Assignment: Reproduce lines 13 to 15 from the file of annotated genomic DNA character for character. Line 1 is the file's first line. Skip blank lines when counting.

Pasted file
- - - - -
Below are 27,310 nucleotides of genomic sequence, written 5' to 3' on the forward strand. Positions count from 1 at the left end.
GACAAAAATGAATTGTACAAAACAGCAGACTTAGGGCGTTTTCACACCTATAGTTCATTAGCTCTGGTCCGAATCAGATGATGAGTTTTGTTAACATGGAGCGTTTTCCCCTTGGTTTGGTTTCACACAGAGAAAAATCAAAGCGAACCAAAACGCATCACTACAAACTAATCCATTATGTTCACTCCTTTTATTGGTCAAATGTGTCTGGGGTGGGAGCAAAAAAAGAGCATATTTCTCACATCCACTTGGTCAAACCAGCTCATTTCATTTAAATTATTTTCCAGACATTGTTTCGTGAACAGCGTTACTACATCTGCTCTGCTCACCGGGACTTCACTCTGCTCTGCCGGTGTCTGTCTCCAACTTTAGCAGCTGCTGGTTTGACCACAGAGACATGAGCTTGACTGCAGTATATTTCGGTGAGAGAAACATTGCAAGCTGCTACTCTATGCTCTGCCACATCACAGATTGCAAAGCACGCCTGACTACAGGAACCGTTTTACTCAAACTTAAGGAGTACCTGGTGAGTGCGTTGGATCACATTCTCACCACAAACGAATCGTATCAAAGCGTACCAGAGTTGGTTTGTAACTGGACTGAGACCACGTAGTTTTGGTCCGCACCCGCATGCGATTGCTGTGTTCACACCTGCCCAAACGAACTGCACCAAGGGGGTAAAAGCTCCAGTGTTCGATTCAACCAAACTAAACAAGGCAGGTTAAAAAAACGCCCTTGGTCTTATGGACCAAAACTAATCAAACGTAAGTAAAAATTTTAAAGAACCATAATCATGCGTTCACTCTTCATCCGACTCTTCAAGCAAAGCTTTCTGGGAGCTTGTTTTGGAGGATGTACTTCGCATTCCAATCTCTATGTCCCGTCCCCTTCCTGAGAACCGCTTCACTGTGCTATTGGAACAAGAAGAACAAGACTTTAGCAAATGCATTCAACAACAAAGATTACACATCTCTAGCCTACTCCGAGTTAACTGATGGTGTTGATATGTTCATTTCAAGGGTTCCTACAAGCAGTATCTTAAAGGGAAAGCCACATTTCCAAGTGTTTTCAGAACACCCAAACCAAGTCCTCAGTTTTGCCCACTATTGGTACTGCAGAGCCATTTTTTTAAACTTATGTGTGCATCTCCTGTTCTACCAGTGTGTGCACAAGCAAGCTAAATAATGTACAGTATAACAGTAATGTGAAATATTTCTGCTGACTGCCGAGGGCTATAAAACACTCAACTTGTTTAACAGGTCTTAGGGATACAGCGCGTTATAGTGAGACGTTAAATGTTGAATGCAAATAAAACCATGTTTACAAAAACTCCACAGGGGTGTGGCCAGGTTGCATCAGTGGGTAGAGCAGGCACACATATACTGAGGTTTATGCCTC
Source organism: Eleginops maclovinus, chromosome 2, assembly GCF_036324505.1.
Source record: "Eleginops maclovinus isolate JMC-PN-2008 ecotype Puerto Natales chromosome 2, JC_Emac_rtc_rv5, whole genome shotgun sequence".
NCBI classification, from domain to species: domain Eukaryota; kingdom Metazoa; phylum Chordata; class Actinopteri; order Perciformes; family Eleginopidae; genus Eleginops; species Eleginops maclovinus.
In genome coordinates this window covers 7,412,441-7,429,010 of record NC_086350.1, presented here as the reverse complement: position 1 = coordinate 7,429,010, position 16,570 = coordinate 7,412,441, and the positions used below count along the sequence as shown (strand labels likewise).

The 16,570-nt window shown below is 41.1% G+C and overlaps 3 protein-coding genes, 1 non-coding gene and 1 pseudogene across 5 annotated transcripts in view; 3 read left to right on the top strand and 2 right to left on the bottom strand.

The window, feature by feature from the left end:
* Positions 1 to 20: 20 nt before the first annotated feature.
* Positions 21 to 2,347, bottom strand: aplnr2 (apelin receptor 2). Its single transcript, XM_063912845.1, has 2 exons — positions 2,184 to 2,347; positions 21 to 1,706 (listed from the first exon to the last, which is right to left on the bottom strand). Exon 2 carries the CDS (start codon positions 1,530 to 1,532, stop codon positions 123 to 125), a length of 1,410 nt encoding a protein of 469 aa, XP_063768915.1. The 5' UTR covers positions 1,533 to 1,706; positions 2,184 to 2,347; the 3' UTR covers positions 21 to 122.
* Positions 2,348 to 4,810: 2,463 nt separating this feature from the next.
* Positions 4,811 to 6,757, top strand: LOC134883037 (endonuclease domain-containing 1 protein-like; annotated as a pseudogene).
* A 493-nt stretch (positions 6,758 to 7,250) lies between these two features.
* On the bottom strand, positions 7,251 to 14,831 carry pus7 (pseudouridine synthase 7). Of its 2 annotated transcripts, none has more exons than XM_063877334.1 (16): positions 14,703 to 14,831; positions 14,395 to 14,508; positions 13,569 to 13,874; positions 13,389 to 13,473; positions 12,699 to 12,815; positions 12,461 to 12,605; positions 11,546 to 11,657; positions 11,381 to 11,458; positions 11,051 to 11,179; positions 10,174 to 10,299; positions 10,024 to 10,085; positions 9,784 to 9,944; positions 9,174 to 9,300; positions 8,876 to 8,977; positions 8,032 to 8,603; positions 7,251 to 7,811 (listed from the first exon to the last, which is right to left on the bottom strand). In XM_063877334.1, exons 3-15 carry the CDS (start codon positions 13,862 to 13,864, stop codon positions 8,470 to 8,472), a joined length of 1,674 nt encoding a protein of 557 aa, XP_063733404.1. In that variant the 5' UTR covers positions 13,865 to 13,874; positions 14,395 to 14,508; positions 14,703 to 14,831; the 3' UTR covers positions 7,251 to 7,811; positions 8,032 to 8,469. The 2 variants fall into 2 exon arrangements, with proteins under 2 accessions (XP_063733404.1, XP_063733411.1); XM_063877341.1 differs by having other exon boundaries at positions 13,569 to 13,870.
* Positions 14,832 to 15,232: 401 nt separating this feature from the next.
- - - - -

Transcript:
* A 493-nt stretch (positions 6,758 to 7,250) lies between these two features.
* On the bottom strand, positions 7,251 to 14,831 carry pus7 (pseudouridine synthase 7). Of its 2 annotated transcripts, none has more exons than XM_063877334.1 (16): positions 14,703 to 14,831; positions 14,395 to 14,508; positions 13,569 to 13,874; positions 13,389 to 13,473; positions 12,699 to 12,815; positions 12,461 to 12,605; positions 11,546 to 11,657; positions 11,381 to 11,458; positions 11,051 to 11,179; positions 10,174 to 10,299; positions 10,024 to 10,085; positions 9,784 to 9,944; positions 9,174 to 9,300; positions 8,876 to 8,977; positions 8,032 to 8,603; positions 7,251 to 7,811 (listed from the first exon to the last, which is right to left on the bottom strand). In XM_063877334.1, exons 3-15 carry the CDS (start codon positions 13,862 to 13,864, stop codon positions 8,470 to 8,472), a joined length of 1,674 nt encoding a protein of 557 aa, XP_063733404.1. In that variant the 5' UTR covers positions 13,865 to 13,874; positions 14,395 to 14,508; positions 14,703 to 14,831; the 3' UTR covers positions 7,251 to 7,811; positions 8,032 to 8,469. The 2 variants fall into 2 exon arrangements, with proteins under 2 accessions (XP_063733404.1, XP_063733411.1); XM_063877341.1 differs by having other exon boundaries at positions 13,569 to 13,870.
* Positions 14,832 to 15,232: 401 nt separating this feature from the next.